Salt Lake City ICE agents help seize domains of counterfeit goods
SALT LAKE CITY — Homeland Security agents in Salt Lake City helped shut down more than 700 domains that were hawking counterfeit products Monday.
The domain names were part of scams to lure customers into buying counterfeit products during the holiday shopping surge.
The U.S. Department Homeland Security joined with 10 law enforcement organizations worldwide in joint operations to locate and seize the domains in conjunction with Cyber Monday.
The National Intellectual Property Rights Coordination Center arranged the seizures, with officers in the United States confiscating 297 domain names. They worked with Europol countries in capturing 393 sites. Hong Kong Customs seized 16.
Agents worked using tips as leads and used agencies with expertise to help locate the sites, said Andrew Munoz, spokesman for U.S. Immigration and Customs Enforcement for Utah.
Consumers who purchase counterfeit products not only buy something of poor quality, but they may also put themselves at risk for identity fraud and possible health risks if the product contains unregulated levels of heavy metals, Munoz said.
Within the past three to four years, counterfeit websites have had ties to drug cartels. Munoz encouraged customers to "think twice" before shopping online.
"We always recommend going to known retailers," he said.
The counterfeit websites have become more sophisticated in recent years, Munoz said, and will often be included among Google search results.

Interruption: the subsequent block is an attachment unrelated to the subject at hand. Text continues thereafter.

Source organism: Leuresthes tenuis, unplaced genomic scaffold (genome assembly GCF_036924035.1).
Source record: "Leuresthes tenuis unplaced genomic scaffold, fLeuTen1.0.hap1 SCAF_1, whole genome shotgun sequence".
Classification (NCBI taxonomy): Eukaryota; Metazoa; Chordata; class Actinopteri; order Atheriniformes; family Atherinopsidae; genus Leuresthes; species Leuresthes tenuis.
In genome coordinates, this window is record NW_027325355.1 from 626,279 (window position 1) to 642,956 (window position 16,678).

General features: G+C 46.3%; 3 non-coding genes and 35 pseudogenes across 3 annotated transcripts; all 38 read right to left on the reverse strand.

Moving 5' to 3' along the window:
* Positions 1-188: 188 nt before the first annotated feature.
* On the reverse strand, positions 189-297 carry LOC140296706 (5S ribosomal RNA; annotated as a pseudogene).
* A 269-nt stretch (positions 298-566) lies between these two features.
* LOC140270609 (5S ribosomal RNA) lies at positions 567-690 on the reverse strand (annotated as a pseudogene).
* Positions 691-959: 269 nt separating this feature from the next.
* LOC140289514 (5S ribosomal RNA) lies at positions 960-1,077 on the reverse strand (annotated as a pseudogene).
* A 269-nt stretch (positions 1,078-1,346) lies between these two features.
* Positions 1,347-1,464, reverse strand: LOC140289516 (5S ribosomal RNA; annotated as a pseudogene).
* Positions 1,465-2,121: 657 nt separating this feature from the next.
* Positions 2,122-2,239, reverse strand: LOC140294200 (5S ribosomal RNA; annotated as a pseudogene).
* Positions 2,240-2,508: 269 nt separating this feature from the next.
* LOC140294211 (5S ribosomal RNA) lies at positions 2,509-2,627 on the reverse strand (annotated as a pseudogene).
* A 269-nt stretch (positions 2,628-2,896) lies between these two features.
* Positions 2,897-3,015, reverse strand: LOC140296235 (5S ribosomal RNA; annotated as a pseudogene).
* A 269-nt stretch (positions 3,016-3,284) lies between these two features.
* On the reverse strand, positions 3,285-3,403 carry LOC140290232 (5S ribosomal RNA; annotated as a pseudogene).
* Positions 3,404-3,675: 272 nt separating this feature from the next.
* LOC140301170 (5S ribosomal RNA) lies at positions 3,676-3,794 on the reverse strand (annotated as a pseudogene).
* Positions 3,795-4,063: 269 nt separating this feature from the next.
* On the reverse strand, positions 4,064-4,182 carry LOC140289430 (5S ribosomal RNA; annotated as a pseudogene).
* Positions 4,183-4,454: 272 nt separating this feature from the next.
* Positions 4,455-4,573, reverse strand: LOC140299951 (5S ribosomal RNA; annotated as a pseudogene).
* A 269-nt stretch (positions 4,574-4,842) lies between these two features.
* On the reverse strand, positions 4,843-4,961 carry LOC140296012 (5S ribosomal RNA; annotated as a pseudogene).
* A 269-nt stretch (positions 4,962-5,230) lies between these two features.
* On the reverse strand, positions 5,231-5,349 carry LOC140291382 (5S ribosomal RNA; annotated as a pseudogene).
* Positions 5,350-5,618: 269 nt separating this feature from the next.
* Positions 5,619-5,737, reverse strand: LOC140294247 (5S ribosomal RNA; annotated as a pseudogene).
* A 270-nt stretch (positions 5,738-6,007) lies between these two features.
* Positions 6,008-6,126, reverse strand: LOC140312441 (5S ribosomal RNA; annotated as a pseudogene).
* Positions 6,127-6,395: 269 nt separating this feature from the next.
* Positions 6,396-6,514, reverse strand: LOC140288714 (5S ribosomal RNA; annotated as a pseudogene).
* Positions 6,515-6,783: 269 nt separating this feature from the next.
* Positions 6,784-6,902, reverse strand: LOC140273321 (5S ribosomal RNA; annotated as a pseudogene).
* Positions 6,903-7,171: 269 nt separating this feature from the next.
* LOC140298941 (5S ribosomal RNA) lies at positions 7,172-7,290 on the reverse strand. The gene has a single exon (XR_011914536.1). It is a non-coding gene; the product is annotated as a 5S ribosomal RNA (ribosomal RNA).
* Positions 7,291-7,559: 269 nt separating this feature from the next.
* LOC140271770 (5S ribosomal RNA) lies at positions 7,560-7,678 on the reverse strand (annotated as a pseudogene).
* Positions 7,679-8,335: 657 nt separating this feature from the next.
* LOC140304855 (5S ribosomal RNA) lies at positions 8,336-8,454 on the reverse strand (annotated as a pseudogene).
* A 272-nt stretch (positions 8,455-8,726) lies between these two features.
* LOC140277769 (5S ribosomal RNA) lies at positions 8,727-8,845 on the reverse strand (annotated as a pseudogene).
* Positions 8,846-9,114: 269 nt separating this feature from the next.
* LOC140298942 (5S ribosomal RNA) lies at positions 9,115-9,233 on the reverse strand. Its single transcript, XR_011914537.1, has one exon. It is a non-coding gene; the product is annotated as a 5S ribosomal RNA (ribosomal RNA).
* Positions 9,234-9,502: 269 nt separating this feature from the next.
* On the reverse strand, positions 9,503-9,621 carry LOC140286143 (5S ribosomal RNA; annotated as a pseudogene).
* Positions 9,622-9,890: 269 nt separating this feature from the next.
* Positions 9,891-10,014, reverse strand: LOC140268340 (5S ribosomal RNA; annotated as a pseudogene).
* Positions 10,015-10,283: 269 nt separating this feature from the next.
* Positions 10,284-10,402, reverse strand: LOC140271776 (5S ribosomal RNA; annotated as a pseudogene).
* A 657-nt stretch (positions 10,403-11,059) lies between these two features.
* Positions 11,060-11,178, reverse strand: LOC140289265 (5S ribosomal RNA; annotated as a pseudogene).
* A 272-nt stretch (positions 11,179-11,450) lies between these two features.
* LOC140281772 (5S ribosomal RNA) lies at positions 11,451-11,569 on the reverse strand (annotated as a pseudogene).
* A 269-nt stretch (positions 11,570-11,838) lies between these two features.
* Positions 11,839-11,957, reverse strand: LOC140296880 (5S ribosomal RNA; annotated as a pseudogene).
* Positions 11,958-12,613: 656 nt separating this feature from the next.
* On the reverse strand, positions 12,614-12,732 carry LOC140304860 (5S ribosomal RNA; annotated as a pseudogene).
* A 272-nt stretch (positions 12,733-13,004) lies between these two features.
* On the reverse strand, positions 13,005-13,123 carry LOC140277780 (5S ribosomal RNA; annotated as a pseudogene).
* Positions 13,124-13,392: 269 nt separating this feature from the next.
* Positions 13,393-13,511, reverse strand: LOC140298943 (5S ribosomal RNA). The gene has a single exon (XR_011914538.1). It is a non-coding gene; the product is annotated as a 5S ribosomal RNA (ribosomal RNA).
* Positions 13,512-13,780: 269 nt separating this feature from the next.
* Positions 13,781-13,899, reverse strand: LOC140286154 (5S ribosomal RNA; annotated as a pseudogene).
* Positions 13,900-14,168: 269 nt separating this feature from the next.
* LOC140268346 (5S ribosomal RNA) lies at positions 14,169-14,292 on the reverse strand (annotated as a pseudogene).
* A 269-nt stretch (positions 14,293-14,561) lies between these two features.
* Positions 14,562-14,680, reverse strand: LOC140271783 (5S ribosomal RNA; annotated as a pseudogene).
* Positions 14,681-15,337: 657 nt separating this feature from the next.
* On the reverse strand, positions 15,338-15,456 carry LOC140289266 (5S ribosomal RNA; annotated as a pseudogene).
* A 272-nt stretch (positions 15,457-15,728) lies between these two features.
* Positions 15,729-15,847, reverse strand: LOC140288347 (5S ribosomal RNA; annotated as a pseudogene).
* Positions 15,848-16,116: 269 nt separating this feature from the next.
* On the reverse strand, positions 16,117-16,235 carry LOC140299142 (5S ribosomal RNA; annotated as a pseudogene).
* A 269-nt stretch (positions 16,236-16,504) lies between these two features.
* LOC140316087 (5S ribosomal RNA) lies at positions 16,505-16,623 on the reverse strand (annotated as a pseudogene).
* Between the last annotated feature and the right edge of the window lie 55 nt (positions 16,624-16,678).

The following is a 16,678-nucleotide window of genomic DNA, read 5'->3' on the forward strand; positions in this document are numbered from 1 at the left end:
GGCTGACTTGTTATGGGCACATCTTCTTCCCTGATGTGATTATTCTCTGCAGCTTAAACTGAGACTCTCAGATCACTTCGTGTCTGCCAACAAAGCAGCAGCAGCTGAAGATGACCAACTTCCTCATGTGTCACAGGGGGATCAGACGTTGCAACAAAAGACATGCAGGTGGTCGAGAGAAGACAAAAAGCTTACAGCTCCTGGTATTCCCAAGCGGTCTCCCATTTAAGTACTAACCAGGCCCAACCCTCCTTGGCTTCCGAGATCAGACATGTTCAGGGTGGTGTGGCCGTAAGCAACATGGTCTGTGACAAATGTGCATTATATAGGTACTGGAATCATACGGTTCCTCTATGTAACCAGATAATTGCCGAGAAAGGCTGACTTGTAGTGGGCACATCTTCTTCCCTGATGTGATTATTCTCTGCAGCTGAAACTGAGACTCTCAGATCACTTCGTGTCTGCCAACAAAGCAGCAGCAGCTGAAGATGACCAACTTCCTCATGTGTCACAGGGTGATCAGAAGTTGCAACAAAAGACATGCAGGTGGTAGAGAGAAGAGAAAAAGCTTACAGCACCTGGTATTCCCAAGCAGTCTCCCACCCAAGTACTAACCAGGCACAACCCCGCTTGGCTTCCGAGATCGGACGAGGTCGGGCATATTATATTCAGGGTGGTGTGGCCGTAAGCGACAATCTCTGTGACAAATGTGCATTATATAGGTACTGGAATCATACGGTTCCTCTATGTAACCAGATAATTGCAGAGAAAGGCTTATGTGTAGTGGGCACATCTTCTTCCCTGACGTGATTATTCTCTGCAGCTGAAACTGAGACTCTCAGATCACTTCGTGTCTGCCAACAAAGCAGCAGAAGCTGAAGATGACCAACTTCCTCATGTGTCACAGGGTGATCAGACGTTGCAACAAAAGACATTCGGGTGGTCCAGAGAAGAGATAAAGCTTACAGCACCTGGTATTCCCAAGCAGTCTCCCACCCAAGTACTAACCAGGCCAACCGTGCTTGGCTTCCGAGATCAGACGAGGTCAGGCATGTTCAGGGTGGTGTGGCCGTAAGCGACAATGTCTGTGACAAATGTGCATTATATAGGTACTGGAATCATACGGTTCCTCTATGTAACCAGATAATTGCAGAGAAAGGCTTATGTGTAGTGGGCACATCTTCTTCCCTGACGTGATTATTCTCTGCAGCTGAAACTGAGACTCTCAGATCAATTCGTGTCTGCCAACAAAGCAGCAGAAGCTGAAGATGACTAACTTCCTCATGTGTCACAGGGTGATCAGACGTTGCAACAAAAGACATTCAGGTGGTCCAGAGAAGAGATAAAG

"Really it comes down to buyer beware," he said.
A few things can tip a customer off that a website is fake, Munoz said. They are often little things, such as a poorly created website, spelling and grammar errors and poor-quality photos.
He also said the fraudulent websites will often have domain names that are difficult to remember, offer deals that are "too good to be true" or have customer service links to Yahoo! or Gmail accounts.
Immigration and Customs Enforcement released a list of common counterfeit items, including shoes, headphones and other electronics and toys.
Federal officers bought some of the items undercover. When an item was identified as being counterfeit, they were able to secure orders to seize the domain selling the product, Munoz said.
Governments of the seized domains now have charge of the domains, according to Homeland Security. Those who visit the captured sites will be greeted by a banner that tells of the seizure and gives information on copyright violations.
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